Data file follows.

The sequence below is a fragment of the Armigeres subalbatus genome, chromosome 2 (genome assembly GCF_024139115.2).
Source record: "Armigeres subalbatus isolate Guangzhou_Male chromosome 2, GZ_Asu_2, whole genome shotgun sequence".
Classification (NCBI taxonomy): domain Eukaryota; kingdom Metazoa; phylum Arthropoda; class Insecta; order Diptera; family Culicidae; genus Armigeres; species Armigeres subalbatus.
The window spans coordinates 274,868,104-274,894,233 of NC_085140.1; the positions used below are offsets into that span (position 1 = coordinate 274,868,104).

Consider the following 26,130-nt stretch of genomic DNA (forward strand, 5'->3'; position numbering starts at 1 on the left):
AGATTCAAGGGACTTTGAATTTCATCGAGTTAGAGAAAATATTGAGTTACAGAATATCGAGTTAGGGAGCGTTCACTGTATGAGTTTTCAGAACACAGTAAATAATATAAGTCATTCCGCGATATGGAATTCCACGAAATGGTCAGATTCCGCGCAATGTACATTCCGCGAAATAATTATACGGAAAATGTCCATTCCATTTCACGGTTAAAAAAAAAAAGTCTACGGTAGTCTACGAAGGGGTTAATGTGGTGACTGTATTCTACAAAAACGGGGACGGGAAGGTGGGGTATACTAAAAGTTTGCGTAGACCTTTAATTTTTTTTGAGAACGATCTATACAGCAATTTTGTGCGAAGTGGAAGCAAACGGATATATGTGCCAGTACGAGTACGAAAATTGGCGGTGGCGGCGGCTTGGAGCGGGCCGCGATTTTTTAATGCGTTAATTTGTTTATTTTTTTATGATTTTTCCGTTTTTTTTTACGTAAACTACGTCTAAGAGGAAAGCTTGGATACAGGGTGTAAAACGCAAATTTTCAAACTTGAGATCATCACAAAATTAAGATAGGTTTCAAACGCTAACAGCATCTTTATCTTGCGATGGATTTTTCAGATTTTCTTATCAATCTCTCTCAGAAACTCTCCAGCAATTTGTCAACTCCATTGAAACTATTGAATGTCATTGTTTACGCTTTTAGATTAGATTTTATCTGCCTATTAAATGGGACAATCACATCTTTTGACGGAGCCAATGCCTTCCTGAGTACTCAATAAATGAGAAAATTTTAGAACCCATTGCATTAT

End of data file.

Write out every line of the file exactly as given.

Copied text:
The sequence below is a fragment of the Armigeres subalbatus genome, chromosome 2 (genome assembly GCF_024139115.2).
Source record: "Armigeres subalbatus isolate Guangzhou_Male chromosome 2, GZ_Asu_2, whole genome shotgun sequence".
Classification (NCBI taxonomy): domain Eukaryota; kingdom Metazoa; phylum Arthropoda; class Insecta; order Diptera; family Culicidae; genus Armigeres; species Armigeres subalbatus.
The window spans coordinates 274,868,104-274,894,233 of NC_085140.1; the positions used below are offsets into that span (position 1 = coordinate 274,868,104).

Consider the following 26,130-nt stretch of genomic DNA (forward strand, 5'->3'; position numbering starts at 1 on the left):
AGATTCAAGGGACTTTGAATTTCATCGAGTTAGAGAAAATATTGAGTTACAGAATATCGAGTTAGGGAGCGTTCACTGTATGAGTTTTCAGAACACAGTAAATAATATAAGTCATTCCGCGATATGGAATTCCACGAAATGGTCAGATTCCGCGCAATGTACATTCCGCGAAATAATTATACGGAAAATGTCCATTCCATTTCACGGTTAAAAAAAAAAAGTCTACGGTAGTCTACGAAGGGGTTAATGTGGTGACTGTATTCTACAAAAACGGGGACGGGAAGGTGGGGTATACTAAAAGTTTGCGTAGACCTTTAATTTTTTTTGAGAACGATCTATACAGCAATTTTGTGCGAAGTGGAAGCAAACGGATATATGTGCCAGTACGAGTACGAAAATTGGCGGTGGCGGCGGCTTGGAGCGGGCCGCGATTTTTTAATGCGTTAATTTGTTTATTTTTTTATGATTTTTCCGTTTTTTTTTACGTAAACTACGTCTAAGAGGAAAGCTTGGATACAGGGTGTAAAACGCAAATTTTCAAACTTGAGATCATCACAAAATTAAGATAGGTTTCAAACGCTAACAGCATCTTTATCTTGCGATGGATTTTTCAGATTTTCTTATCAATCTCTCTCAGAAACTCTCCAGCAATTTGTCAACTCCATTGAAACTATTGAATGTCATTGTTTACGCTTTTAGATTAGATTTTATCTGCCTATTAAATGGGACAATCACATCTTTTGACGGAGCCAATGCCTTCCTGAGTACTCAATAAATGAGAAAATTTTAGAACCCATTGCATTAT